June, 2017 |
A new study out of the University of Bonn and The Hebrew University of Jerusalem suggests that Cannabis can increase memory performance in aging individuals.
Researchers found that old animals were able to regress to the state of two-month-old mice with a prolonged low-dose treatment of a cannabis active ingredient. This could have wonderful implications for patients with Alzheimer’s and dementia.
The researchers administered a small quantity of THC to mice aged two, twelve and 18 months over a period of four weeks. Afterwards, they tested learning capacity and memory performance in the animals, such as orientation skills and the recognition of other mice. Mice that were administered a placebo displayed natural age-dependent learning and memory losses, while animals treated with cannabis were just as good as the two-month-old control animals.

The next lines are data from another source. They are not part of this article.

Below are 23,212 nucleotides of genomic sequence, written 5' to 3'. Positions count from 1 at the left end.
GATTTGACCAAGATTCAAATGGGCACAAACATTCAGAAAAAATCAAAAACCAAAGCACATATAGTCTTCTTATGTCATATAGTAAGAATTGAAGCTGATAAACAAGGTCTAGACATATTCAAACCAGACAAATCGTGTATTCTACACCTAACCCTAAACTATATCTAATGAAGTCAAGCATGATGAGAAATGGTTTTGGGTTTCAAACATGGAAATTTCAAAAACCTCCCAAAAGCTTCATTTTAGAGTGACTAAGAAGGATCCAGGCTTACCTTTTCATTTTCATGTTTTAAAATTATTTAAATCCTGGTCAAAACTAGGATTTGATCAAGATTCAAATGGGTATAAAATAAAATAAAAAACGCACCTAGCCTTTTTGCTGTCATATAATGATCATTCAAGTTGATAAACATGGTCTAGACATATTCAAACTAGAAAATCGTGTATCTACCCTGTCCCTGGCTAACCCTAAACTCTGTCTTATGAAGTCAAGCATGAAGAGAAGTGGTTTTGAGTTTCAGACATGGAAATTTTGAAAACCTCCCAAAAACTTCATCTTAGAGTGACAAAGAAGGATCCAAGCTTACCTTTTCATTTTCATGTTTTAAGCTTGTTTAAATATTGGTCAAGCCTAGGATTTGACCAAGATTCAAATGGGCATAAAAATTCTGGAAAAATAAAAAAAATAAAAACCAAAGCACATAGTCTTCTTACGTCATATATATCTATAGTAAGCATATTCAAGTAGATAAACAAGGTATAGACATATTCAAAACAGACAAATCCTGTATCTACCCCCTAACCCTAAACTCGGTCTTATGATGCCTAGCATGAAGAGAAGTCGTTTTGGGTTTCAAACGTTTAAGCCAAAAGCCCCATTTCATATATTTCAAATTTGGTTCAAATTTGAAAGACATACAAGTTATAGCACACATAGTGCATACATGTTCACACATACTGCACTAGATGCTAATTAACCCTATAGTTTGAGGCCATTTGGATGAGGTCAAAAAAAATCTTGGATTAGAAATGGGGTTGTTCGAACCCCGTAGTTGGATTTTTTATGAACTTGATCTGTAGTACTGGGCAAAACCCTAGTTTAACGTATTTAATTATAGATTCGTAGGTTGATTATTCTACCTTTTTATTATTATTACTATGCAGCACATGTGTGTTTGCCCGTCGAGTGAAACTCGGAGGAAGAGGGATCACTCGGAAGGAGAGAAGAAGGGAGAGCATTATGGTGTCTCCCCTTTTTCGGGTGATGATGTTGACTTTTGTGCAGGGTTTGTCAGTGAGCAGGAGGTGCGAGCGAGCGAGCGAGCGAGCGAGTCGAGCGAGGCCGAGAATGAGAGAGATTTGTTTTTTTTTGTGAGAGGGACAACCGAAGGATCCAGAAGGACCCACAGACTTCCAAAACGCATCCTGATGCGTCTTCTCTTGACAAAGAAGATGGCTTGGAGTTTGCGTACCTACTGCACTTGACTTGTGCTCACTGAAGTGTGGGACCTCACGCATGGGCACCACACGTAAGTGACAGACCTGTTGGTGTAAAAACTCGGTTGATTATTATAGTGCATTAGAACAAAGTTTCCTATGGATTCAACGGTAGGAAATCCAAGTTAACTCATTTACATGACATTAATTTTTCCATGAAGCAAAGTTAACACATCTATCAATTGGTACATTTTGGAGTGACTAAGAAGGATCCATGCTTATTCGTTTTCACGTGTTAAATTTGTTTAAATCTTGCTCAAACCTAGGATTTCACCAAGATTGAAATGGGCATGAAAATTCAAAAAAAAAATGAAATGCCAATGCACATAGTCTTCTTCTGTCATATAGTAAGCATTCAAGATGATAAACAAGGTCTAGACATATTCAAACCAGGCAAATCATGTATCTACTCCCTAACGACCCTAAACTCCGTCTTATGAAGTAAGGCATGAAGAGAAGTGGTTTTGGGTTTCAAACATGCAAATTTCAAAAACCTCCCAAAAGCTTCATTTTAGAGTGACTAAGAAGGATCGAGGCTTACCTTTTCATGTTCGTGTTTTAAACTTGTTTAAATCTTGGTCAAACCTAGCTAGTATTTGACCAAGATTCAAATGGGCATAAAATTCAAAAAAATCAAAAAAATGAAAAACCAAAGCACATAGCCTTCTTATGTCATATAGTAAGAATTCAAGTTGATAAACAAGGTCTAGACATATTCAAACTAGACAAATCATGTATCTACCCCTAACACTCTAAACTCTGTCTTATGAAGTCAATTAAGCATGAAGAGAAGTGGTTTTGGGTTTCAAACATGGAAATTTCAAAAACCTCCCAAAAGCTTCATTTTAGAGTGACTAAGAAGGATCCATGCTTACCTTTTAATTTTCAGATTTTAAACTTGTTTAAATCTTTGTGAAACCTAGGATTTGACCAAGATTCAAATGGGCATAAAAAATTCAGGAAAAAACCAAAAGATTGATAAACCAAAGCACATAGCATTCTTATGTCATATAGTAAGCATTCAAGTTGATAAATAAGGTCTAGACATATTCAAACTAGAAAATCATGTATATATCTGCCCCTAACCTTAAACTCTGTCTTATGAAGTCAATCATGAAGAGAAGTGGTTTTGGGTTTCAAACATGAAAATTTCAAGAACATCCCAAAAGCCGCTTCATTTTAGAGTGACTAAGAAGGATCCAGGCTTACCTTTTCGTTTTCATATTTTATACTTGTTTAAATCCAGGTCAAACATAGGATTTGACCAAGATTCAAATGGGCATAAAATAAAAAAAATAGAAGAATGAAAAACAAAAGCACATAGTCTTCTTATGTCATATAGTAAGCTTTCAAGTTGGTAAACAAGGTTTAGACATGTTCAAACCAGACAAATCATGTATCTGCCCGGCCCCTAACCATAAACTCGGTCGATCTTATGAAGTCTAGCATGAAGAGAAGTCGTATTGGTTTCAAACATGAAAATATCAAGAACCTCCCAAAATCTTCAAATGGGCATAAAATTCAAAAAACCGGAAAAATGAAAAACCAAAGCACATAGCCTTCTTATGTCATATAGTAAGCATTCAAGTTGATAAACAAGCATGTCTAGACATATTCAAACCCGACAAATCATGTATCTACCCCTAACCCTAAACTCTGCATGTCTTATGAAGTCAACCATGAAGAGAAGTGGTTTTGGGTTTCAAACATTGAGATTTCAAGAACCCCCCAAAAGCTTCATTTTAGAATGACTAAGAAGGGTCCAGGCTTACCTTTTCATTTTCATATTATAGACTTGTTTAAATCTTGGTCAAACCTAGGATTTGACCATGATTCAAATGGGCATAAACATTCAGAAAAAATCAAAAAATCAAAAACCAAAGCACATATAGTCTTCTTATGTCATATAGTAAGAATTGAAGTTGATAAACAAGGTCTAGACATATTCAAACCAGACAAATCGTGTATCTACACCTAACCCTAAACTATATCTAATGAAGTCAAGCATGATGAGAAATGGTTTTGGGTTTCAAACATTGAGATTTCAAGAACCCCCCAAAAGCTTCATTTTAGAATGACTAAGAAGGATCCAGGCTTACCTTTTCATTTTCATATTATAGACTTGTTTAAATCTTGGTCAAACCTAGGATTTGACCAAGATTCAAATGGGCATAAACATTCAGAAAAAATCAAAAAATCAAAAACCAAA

After the experiment, the researchers examined the brain tissue and gene activity of the treated mice. They found that the molecular signature no longer corresponded to that of old animals, but was instead very similar to that of young animals. The number of links between the nerve cells in the brain, an important prerequisite for learning ability, also increased.
Moving forward, the researchers want to investigate whether this has applications for human patients.